Lia Barrett's website boasts incredible examples of underwater photography that make us all a teeny bit jealous we aren’t as talented with a camera (even just on land, mind you). We managed to catch jet-setting photographer Lia Barrett to learn more about those stunning images.
What got you started in photography, and why the underwater genre?
For me, it was really the underwater part that came before the photography. Not that I even knew who I was yet in life, for I was merely ten years old when I discovered my love for the world beneath the ocean’s surface. My father traveled a lot for work, and would occasionally tote my mother and I along with him during the summers. During a trip in the summer of 1994, it was fortunate that the destination was Hawaii. After spending most of the vacation snorkeling and chasing fish, I went home bursting with ideas about an underwater mural I wanted to paint on all four walls of my bedroom. Much to their amusement (I am sure) my parents agreed, and bought me a Jacques Cousteau book from which I referenced the images of octopus, coral, angelfish and many other creatures. I believe it was from studying those images over the course of the subsequent years that I eventually turned my attention to the detail of the actual photograph. Everything else after was history.
Did you always know you were going to be a photographer?
Once I realized I was not the world’s next Van Gogh, I turned my focus to photography, and ended up at Parsons School of Design in New York where I studied for five years. There, I also focused on documentary and portraiture, and interned for a few years with the famed documentary photographer, Mary Ellen Mark.
Who are some of the photographers you were inspired by when you first started?
David Doubilet is absolutely the main inspiration. This isn’t uncommon if you ask an underwater photographer today, for anyone who has flipped through the pages or even just looked at covers of National Geographic would be familiar with his iconic imagery. Whenever I run into him these days, I am still star struck. Other photographers and artists such as Man Ray, Jerry Uelsmann, Diane Arbus, Cindy Sherman, and even Joel Peter Witkin are also favorites. I tended towards the surreal and ghoulish.
What is your current set up like?
Oh it’s pretty simple. Having learned almost solely in film, I use everything pretty much in manual except wide-angle focus, and I’m not very technical. Underwater, I currently use a couple of Canon 5D Mark III bodies, 15mm fisheyes, and a 100mm macro lens. Occasionally I’ll pull out my Canon EF16-35mm f/4L IS USM lens, although it’s been out of commission for a while due to some unfortunate sand incidents.
Your series, Underwater Walkers, is one of the most stunning underwater shoots we’ve seen! What inspired you to start it?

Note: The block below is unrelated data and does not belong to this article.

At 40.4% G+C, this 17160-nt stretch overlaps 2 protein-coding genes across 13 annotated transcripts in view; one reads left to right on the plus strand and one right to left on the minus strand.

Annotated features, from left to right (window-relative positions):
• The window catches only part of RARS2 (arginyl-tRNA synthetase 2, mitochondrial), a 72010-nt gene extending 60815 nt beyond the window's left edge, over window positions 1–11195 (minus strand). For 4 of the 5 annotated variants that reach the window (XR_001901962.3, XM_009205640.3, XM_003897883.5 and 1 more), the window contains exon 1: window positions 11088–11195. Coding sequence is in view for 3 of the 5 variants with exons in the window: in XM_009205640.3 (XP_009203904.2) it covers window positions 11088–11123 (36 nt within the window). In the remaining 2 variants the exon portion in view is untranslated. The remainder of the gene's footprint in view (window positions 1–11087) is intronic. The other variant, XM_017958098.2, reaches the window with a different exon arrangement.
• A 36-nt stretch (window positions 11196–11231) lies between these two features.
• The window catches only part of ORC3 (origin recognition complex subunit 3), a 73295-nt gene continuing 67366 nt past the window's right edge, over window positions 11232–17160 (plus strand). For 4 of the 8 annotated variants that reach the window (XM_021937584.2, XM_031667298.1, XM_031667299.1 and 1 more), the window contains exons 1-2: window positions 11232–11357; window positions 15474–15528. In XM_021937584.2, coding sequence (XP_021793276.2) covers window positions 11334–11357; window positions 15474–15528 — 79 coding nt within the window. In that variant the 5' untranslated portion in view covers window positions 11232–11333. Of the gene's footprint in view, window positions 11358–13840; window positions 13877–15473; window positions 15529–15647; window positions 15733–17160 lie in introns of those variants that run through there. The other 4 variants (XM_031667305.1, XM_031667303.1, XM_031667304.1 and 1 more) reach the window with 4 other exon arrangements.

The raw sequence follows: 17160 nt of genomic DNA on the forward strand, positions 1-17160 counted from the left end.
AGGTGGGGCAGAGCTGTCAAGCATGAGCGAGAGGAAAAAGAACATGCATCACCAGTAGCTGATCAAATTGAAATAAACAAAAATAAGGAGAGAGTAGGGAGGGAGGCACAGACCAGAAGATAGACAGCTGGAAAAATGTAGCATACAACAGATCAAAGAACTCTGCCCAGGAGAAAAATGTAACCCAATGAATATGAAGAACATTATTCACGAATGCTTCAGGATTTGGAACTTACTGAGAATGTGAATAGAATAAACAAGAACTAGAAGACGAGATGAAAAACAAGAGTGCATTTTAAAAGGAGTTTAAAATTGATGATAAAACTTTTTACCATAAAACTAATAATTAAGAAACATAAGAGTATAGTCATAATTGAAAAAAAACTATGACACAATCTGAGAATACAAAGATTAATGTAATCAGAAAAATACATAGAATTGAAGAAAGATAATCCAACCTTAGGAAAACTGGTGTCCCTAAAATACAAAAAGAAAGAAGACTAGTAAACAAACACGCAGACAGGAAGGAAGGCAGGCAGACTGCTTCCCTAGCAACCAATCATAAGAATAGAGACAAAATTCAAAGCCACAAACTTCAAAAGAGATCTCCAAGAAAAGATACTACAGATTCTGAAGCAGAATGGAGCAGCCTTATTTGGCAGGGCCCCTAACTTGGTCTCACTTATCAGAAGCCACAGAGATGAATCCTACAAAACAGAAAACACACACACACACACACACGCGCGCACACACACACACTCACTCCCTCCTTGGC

Shooting freedivers (people who hold their breath underwater and dive without compressed air) has really changed the way I view the underwater landscape. I see it now more as a continuation of land as opposed to a separate entity. I believe that showing people in this environment, provides a more relatable connection for topside viewers who wouldn’t otherwise have access to the ocean, showing a oneness that is very much a vital part of our success as global organisms. I continue shooting these type of images today, so that we can see ourselves reflected in a space that very much depends upon the choices that we make everyday.
The shots are incredibly surreal. How did you come up with this concept?
I believe that the combination of the landscapes that are almost what we are used to seeing on land combined with flowing hair, the ability to climb into a tree in a dress, or even portraying an illusion of flight all help create a surreal effect. I guess it all just really started when I sank a bunch of my friend’s porch furniture in the middle of a shark dive, and sat a few people in clothes down in the chairs, put a remotely triggered strobe under a lamp, and waited for the sharks to do their thing. From there, I realized how much doing something we are used to seeing on land can really tickle the senses. We know there is something wrong, about this picture, but we just can’t really put our finger on it… and then all sorts of questions about human abilities and scary animals arise, which makes the conversation about the images flow. When I saw how that formula worked, I started thinking of other cool ways to relate to the everyday human senses.
What are some challenges you face when shooting free divers (time constraints aside)?
Communication is a big challenge, because while they’re swimming up and down, I am sitting at more stagnate depths. They sometimes get super caught up in flipping and kicking and posing that they lose perspective of their body angles, which can be distorting and awkward. Additionally, their individual abilities and safety are huge factors.
When I am shooting world record holding freediver, Alexey Molchanov, my job is a walk in the park. But if someone is a bit more of a novice, I have to make sure I am extra cautious, for the potential risks of blackouts are greater.
Tell us more about your deep sea series.
I went down to 780m in a submarine that my friend, Karl Stanley built. I had to keep my lens at a specific distance and angle from the dome (of the submarine), as advised by underwater photojournalist Brian Skerry. At these depths, I faced a very different set of challenges, namely, lighting, dome distortion and mobility (moving a submarine is a lot more challenging than just your body and feet when you want to adjust angles!)